The rental value of a two-bedroom apartment has now jumped over Dhs100,000 per year.

"Nevertheless, we still didn't lose the hope that the rental values might improve with the interference of the government. We are all hopeful that senior officials might eventually sympathise with low-income people," he said.

Mohamed Fouad, an employee at a real estate bureau, admitted that a large number of landlords try to make the highest financial benefit possible from their housing units.

"They place partitions in the rooms and put as much beds as possible so that the apartment would accommodate the largest number of people, regardless of being singles or families. Some of them even turn the kitchens into bedrooms. They rent such rooms either by the bed or by the meter," he noted.

"One room only occupied by about 10 people might be rented for Dhs20,000 per year. An originally two-bedroom apartment might be divided into about eight or even ten 'partitioned' rooms, in addition to turning the kitchen into a separate room and sometimes the bathrooms too," he admitted.

According to Abdullah Nasser Al Jeneby, General Director of Public Services Sector at the Abu Dhabi Municipality, the issue of random housing will have a very bad and risky impact, especially on public health.

"We are trying our best by launching intensive inspection campaigns to limit such phenomenon. The greedy investors and landlords have gone so far that they even turned the bathrooms and kitchens into bedrooms. It has become a human tragedy by all means. Imagine a three-bedroom apartment having 50 residents," he said.

"There is no doubt that the air inside such apartment is not healthy at all and the people residing in it are liable to all kinds of illnesses, in addition to safety risks threatening their lives," he cautioned.


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Comment on this article

  • Mohan H Naik, Mangaluru

    Wed, Feb 06 2008

    I agree with Mr. Lawrence comments. One can understand a poor construction worker forced to occupy a shabby accommodation, as his poverty is exploited. But the fact that, many white collar job executives, having VILLAS back home living( ? ) in so called 'Voluntary shabby sharing accommodation', just to save few bucks is not convincing. In fact such trends only degrade ‘Indian standard’,

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  • Felix, Mangalore/Abu Dhabi

    Tue, Feb 05 2008

    This is a well timed and informative article on the plight of hapless migrants. Just a suggestion, why not legalise the sub tenancy, like in most of the cosmopolitan cities of the world. This will solve major problem. Authorities may set procedure for the same, like police certificate and sponsor's letter along with the respective embassy/counsul authentication. In doing so even the singles can be accomodated with families and also a self regulatory control on the singles themselves.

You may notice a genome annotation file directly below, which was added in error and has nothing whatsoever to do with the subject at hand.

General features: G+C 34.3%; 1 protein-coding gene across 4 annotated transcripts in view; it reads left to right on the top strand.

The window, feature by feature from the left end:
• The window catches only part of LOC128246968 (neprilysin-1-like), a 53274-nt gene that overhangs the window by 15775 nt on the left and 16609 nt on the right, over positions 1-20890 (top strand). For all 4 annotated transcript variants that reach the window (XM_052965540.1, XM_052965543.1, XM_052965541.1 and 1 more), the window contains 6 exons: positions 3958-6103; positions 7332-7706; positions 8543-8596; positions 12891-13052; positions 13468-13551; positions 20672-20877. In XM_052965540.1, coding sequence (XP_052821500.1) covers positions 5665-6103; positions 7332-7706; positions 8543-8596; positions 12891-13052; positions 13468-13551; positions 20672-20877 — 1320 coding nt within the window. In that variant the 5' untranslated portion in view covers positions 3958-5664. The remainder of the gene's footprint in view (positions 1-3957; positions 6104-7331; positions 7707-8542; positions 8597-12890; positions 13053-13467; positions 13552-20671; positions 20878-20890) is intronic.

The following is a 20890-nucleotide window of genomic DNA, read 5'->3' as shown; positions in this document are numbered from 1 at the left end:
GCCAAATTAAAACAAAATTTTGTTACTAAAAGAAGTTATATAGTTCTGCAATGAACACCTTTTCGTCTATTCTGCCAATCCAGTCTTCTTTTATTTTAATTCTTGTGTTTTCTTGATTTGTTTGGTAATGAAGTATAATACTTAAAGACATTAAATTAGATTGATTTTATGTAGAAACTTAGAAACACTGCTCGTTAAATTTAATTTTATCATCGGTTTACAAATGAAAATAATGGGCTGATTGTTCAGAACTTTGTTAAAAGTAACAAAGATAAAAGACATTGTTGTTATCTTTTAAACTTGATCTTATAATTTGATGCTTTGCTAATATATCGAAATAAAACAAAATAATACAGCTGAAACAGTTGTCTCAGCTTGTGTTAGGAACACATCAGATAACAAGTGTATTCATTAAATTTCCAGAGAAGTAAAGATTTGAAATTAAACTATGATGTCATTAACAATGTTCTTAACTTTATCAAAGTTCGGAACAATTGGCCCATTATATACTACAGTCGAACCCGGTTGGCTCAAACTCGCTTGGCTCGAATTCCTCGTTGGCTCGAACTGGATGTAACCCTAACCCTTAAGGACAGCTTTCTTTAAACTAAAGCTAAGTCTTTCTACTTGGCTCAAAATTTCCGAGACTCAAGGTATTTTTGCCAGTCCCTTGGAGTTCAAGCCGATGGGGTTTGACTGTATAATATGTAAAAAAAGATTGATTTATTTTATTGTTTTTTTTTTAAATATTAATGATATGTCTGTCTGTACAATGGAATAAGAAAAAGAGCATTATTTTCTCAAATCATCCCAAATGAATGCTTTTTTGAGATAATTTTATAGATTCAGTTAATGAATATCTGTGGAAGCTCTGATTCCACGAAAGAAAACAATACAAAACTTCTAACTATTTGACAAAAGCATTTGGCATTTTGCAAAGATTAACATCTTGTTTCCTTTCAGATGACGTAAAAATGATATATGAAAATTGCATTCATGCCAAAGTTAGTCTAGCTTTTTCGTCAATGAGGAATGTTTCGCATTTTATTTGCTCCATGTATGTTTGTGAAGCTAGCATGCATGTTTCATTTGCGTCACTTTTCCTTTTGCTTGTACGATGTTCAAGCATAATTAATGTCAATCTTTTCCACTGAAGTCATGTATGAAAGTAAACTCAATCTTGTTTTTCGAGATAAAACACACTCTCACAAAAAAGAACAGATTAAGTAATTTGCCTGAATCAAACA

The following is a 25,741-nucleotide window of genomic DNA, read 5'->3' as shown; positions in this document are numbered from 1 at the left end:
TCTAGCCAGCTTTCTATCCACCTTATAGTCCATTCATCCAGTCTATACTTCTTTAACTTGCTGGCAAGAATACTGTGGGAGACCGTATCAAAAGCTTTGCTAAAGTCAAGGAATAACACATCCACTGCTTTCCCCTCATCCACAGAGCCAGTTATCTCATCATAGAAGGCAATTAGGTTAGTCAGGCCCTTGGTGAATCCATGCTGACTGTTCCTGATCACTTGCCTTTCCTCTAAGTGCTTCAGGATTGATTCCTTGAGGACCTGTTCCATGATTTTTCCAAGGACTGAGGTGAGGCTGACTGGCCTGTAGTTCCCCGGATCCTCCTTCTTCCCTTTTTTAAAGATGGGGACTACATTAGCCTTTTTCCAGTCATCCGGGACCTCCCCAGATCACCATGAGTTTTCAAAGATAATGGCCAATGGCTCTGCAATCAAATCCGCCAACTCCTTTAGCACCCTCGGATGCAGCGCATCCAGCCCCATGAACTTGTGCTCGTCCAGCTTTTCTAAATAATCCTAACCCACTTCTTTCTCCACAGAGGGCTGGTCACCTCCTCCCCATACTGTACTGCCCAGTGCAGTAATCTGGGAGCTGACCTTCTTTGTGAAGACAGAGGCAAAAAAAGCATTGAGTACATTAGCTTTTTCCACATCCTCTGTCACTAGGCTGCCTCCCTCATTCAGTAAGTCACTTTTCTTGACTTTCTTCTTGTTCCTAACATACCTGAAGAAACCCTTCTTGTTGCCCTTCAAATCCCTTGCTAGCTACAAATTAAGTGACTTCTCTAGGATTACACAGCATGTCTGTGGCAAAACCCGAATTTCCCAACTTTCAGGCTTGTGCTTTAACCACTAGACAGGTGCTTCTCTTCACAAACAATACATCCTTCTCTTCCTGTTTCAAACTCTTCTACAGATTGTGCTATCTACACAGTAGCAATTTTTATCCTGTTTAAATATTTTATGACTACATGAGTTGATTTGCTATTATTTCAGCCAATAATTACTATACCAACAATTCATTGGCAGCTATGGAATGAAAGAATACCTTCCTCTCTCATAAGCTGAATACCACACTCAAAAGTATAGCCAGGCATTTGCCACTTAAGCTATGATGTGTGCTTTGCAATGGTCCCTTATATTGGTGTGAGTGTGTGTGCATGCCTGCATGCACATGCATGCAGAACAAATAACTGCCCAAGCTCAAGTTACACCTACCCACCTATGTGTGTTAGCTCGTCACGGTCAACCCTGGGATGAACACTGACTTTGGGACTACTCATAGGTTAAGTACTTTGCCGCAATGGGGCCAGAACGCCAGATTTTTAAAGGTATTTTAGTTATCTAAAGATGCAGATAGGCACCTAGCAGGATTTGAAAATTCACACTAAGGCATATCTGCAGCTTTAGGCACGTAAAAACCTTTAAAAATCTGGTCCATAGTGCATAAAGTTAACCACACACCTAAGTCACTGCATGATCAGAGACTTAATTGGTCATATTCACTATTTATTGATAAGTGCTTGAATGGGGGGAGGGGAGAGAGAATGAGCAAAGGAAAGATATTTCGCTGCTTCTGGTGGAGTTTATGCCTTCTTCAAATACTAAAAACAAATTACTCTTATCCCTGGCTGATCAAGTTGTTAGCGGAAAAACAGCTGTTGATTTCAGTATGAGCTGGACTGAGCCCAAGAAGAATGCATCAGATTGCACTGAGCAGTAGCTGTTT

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  • Shrinath Shet (Anvekar), Udupi

    Tue, Feb 05 2008

    Well, there is a famous saying in Kannada, "Doorada Betta Nodalu Chenda". I hope you have understood it better. Thats life, Jeeva-Na. Have nice day. Shrinath Shet, BE, M.Tech, Dip Journalism, MISTE.

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  • Rosline, Dubai

    Tue, Feb 05 2008

    This is Gulf life. All are suffering because the demand is more and supply is less. Government action is needed to accommodate small and middle class families by adding more housing but the developers are aiming mostly with permanent lease/ ownership business, wherein they can earn high returns within a short period.

    If workers are not provided with accommodations, even though labour law prescribes mandatory, people still don't complain, because they have a responsibility of supporting their families back in their homeland. They have landed here either by paying huge amounts or with a hope to earn their living. Who can tie a belt to the cat? This is what called “Sacrifice”.

    Thnaks to Daiji world is reporting this article so that many can think before they come to this land from their home town for a living or work in their own land in a better way.